GA Trade July-Aug 2014 - page 20

S P O T L I G H T S
A D V E R T I S E M E N T
to communicate in several languag-
es, I do have a personal advantage.
I think that if there is a common
language, like Latin, German or
French used to be, it always
facilitates transactions between us.
As Bastiat pointed out in his
famous petition: “If we block the
fan, it would be good for the candle
makers,” but I do believe that our
globalized world and economy
require a globalized language.
GAT:
It seems that most people
who took the effort to learn a
second language find it easier to
learn additional languages,
especially when they are younger.
AS:
Absolutely right, economists
would regard this as marginal
or extra costs. It is an investment
to learn a foreign language. It is
time-consuming to understand
the principles of grammar and
conjugation. However, once you
have acquired these skills, you can
use them to learn additional
languages. Since you do not have
to relearn the basic principles,
learning a second foreign language
requires less effort than learning a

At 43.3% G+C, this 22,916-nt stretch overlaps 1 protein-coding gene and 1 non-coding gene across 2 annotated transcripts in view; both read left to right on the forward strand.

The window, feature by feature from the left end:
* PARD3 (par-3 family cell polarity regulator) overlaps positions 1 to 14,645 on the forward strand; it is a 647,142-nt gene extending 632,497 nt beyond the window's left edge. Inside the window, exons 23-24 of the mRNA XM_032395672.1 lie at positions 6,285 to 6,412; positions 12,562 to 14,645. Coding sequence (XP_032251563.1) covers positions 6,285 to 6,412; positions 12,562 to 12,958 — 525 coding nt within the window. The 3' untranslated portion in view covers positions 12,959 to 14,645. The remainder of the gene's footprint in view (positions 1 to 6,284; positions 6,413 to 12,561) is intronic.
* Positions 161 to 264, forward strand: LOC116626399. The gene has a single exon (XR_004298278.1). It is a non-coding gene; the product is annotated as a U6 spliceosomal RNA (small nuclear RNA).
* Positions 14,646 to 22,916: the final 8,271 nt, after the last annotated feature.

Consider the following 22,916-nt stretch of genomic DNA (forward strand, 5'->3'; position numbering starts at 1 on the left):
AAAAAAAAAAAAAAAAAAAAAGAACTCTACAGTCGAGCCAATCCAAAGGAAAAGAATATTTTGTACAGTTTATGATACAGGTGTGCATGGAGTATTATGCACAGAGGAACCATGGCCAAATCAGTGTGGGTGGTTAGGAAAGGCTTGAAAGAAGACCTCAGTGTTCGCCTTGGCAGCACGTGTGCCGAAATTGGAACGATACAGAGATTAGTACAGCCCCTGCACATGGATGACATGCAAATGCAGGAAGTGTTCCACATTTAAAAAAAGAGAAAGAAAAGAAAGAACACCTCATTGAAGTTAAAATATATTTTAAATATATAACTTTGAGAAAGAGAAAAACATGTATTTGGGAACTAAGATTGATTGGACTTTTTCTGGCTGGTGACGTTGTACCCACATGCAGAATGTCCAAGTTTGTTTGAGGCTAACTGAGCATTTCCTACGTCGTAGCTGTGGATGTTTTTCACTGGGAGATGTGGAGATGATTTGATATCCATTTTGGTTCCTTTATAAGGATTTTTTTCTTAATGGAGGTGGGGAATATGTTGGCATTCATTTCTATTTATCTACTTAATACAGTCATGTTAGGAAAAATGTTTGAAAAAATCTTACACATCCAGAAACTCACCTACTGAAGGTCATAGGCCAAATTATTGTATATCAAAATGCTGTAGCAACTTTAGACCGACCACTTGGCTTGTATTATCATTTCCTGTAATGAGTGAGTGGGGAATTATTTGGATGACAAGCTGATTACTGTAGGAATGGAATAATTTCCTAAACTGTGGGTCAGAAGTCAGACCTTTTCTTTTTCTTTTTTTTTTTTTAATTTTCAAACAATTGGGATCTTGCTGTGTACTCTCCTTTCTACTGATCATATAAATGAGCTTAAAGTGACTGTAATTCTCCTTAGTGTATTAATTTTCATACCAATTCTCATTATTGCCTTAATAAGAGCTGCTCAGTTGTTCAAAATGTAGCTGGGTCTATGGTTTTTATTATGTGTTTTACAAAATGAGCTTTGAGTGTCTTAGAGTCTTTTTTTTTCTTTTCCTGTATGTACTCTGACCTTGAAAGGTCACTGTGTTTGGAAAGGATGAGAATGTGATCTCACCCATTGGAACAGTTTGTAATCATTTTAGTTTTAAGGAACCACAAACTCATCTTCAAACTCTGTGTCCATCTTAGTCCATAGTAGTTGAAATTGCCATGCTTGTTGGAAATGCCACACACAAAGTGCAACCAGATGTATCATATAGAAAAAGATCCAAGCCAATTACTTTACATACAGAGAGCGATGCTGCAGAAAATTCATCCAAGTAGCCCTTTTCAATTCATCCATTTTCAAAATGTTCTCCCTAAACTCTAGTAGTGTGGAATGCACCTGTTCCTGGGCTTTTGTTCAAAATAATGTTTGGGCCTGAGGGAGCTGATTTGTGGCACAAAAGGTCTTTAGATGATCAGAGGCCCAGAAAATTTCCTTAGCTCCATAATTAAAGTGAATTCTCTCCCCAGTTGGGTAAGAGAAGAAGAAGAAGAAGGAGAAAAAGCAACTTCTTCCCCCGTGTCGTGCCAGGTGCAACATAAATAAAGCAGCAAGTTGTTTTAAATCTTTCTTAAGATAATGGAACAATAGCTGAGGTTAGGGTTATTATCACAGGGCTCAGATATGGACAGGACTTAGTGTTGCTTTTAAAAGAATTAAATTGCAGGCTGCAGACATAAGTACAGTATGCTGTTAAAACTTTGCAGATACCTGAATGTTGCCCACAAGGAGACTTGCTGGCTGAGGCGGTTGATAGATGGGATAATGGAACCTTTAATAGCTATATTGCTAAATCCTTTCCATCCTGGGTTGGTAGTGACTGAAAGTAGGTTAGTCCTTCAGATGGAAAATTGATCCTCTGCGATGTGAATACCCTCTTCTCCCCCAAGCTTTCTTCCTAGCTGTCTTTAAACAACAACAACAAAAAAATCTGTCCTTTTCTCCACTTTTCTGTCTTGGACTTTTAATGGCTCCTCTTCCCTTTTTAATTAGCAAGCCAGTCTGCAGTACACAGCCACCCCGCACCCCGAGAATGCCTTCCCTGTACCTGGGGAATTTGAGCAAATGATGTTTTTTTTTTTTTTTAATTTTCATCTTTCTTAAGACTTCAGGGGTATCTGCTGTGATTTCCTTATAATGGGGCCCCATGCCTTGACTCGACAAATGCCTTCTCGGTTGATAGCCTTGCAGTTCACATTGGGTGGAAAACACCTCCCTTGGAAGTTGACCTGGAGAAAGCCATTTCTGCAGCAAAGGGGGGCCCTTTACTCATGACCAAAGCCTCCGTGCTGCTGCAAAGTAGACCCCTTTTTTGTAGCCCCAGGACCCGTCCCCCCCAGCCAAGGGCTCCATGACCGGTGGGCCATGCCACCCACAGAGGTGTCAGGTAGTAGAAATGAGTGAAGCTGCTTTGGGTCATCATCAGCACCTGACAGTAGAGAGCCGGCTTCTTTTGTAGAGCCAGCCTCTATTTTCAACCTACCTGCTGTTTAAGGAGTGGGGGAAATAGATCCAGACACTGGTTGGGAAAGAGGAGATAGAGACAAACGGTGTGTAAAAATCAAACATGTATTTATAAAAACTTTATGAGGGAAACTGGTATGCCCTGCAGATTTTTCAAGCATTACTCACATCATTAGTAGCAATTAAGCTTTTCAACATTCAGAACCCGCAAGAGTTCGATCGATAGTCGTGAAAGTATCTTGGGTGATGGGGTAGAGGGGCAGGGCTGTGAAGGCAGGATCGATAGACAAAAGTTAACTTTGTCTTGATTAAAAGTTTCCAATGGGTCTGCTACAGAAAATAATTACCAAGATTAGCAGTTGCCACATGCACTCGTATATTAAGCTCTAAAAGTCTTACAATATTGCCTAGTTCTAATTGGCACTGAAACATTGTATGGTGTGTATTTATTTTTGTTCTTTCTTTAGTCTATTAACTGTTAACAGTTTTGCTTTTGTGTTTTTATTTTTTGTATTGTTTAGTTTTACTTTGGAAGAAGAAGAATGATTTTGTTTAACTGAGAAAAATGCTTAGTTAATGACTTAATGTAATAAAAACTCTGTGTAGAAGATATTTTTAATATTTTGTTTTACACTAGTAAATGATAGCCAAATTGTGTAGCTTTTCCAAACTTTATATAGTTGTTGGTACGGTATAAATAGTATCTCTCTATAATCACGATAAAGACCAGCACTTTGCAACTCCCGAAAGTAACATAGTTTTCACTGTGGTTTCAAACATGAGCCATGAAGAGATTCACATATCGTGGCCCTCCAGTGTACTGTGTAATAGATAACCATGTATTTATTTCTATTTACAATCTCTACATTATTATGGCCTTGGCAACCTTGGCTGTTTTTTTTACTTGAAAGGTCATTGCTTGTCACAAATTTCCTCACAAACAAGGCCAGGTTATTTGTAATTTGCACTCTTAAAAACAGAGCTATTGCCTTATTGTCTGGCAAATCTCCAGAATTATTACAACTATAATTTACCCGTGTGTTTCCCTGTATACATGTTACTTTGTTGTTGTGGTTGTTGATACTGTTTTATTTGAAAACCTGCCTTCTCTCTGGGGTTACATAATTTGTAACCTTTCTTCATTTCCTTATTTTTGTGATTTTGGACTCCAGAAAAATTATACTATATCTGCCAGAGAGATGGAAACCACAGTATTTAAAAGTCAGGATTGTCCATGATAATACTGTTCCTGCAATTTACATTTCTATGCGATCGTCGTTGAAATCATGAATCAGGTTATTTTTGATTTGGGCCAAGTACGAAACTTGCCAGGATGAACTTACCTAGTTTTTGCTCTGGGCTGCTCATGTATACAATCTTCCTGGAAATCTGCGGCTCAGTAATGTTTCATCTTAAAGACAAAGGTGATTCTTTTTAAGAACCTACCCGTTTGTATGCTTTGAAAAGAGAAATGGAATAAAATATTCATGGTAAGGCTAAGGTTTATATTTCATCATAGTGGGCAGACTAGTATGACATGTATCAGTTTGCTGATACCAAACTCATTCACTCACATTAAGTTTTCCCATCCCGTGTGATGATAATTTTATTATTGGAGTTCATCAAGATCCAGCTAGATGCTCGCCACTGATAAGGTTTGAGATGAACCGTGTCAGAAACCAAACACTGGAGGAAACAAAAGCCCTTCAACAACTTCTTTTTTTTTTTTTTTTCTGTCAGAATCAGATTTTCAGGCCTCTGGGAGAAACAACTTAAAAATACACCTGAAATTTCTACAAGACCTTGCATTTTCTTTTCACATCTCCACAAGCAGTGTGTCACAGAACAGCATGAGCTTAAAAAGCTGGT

first one and is therefore more
economic. Languages for multi-
lingual children are like a tool,
whereas monolingual children think
of languages as something that is
ingrained, they are not able to tell
that it is actually a tool.
These costs of learning a foreign
language demonstrate how impor-
tant it is to do this early. For
somebody in their 30s or 40s it is
more useful to study accounting
than a foreign language. However, if
children in the U.S. started learning
foreign languages at 4 or 5, we
would regard the costs of this invest-
ment as non-consequential, which
also positively influences the ROI.
GAT:
Mr. Saiz we appreciate
your time and thank you for
this interview.
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